If you see faults in how I view those terms (a paradox perhaps between omniscience and omnibenevolence), feel free to make the attack.

    To get things started, I'll take a comment from the last thread, @GreatOrator2:

    You seem to be implying that physical evidence is requisite to all proofs, which I suppose to be of the same manner we hear from Sherlock Holmes or science.

    Consider, then, how we can make a statement like this:

    - If it's raining outside, then we ground is wet.
    - I'm on the 31st floor of a building, I look out the window and see it raining.
    - Thus the ground must be wet some hundreds of feet down there.

    If the only admissible proof of the ground being wet is that there has to be some evidence to it being wet (a person walking in with wet shoes, for example), how did I make that inference above? Surely the rain is not the evidence of a wet ground.

    In the same manner, we might not have direct evidence to God's existence, but is it entirely impossible--if he exists--to make the inference using what we do know to be true to derive his necessary existence?

  2. Default Re: God's existence--A different approach


    Not exactly, I was very careful in the wording of that line (though happy to see that it meant enough to be used as a starter for another topic). Using your rain metaphor, true that while being on the 31st floor would keep you from seeing the ground and knowing it was wet, there is still enough pre-requisite proof (physical) that would allow someone to make a rational, informed decision that the ground is indeed wet because of the knowledge that water does make things that way. HOWEVER, in line with my statement of not being able to preove OR disprove, even with a truckload of previous experience, it is possible the ground is indeed not wet because something could be covering it, rain does fall that far (if you lived in arizona you would know exactly what that is like), etc.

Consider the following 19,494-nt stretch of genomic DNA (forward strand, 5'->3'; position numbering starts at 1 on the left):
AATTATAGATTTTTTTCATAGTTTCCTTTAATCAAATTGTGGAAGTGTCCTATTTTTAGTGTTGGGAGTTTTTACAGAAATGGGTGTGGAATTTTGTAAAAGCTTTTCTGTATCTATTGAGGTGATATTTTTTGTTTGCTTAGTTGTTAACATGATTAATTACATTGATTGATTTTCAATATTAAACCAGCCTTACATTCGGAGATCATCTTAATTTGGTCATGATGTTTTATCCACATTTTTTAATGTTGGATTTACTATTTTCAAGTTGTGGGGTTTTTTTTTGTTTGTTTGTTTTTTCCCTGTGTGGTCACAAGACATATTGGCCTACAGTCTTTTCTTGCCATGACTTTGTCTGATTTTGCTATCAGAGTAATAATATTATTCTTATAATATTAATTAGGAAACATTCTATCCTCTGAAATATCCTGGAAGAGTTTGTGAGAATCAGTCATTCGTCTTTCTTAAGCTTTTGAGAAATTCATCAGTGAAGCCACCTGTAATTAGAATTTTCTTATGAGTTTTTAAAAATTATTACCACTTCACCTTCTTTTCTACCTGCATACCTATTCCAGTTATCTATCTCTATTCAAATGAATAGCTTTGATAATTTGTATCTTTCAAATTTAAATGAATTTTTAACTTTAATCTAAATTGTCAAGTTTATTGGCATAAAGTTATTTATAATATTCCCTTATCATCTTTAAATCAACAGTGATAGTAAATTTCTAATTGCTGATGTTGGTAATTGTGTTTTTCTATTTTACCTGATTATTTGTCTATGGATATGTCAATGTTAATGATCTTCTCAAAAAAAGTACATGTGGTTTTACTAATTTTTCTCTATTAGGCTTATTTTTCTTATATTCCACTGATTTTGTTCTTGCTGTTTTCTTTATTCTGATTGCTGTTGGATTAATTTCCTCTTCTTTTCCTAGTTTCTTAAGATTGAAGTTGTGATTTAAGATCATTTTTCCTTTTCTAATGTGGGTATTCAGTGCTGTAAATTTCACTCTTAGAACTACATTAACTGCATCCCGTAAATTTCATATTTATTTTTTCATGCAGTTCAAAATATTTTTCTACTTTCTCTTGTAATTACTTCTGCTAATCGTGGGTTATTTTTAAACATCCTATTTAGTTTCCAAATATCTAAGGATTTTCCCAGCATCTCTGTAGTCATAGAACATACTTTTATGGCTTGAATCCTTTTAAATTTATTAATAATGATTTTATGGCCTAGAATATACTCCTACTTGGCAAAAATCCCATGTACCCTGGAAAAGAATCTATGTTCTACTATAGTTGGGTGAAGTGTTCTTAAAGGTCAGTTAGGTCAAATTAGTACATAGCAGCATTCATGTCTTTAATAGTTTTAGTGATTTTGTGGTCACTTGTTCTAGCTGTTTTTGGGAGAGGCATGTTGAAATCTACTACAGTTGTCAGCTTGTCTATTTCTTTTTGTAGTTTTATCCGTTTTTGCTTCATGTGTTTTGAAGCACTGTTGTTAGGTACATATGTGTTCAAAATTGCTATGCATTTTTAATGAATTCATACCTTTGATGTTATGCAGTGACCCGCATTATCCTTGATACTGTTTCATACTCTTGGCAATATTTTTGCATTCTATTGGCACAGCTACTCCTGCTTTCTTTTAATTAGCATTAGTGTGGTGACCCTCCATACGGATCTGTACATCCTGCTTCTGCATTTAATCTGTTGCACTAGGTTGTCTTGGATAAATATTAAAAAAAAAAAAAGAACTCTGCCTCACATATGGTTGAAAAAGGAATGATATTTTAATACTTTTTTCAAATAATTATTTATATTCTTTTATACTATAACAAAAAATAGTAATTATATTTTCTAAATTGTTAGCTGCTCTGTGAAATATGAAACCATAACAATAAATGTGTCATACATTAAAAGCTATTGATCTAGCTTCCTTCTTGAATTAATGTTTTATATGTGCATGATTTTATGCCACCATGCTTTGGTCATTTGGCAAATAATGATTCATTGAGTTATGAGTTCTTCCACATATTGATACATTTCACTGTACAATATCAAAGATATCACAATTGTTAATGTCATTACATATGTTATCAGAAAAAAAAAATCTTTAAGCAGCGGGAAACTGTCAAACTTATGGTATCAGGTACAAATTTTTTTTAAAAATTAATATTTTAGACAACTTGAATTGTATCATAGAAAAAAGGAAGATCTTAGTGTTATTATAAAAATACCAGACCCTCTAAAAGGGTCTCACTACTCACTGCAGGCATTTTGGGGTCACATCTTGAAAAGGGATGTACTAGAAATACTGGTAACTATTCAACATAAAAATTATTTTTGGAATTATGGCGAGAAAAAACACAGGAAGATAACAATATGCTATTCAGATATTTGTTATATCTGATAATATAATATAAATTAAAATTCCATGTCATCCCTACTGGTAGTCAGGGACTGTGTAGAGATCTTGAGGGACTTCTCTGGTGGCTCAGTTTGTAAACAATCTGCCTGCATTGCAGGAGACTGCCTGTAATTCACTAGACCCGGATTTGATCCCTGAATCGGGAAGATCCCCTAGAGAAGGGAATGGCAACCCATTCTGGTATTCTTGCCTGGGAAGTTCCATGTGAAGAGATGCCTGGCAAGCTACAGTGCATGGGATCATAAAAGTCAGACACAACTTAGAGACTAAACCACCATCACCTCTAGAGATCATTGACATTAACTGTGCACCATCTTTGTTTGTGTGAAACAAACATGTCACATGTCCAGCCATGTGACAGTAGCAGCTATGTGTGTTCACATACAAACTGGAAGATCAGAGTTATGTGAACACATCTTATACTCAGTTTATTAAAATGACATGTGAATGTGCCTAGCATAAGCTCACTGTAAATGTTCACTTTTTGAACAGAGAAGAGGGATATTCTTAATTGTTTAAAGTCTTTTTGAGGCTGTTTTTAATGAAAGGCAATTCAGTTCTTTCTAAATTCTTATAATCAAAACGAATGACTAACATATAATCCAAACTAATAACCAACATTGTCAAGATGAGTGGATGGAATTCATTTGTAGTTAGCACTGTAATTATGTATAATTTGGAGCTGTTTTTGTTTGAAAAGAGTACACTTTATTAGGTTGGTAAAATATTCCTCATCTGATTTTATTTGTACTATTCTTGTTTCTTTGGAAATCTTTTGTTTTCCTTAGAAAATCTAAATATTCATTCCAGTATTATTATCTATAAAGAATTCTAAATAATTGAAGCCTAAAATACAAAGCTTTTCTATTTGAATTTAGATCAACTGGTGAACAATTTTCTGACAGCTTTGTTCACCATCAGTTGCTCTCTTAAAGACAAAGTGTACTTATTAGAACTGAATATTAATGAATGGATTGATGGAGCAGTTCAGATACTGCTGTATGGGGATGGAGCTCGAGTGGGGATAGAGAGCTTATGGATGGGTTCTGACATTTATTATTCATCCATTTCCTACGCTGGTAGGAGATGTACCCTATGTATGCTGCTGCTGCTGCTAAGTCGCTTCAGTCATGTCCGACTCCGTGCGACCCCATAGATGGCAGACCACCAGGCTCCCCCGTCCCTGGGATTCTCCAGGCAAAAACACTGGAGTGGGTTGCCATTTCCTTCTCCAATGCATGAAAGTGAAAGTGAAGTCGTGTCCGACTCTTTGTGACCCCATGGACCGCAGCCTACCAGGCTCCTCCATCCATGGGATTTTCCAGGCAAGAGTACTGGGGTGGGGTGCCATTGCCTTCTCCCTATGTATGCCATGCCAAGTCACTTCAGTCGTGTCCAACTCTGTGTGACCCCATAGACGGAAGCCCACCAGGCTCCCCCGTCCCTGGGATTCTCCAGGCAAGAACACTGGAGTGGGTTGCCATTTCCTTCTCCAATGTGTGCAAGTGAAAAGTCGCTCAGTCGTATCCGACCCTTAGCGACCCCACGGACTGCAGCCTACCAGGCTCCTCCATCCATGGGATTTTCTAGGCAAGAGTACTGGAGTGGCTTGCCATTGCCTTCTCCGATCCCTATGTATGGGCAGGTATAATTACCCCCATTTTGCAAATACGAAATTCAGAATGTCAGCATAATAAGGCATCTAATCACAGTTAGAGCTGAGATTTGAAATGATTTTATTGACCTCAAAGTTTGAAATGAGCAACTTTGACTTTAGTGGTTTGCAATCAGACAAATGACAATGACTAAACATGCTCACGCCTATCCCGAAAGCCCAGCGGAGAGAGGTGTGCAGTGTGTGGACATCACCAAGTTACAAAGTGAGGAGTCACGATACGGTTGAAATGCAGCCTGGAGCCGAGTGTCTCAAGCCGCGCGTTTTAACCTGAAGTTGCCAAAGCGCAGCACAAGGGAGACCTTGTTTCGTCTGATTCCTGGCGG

Now to expand on this point, with the ground being wet, the inference is made because there has been on the part of whoever, a number of direct correlations to the rains effect, i.e. they have been on the ground floor when it is raining and have seen the ground get wet from rain. So, the difference here is, noone has directly seen God physically (in a manner that can be proven to others on a large scale) in front of them, performing anything, so the reference to his existence therefore would still be in question.

  3. Default Re: God's existence--A different approach


    So your usage of the word 'evidence' seems to not mean a causal effect of the thing in question, but rather our knowledge of the world through observation and experience. Is there any restriction on this? Perhaps, as I take to be implied by your post, only visual experience would count (No one has directly seen God physically)? Because otherwise, I can throw out something like this as an argument:

    - Everything that exists has a cause
    - The world exists (*)
    - Thus the world must have a cause (God)

    Using our experience, we can confirm (to a certain degree of confidence) that the world exists, and employing reason, we can make an inference from that fact, effectively rendering it an 'evidence'.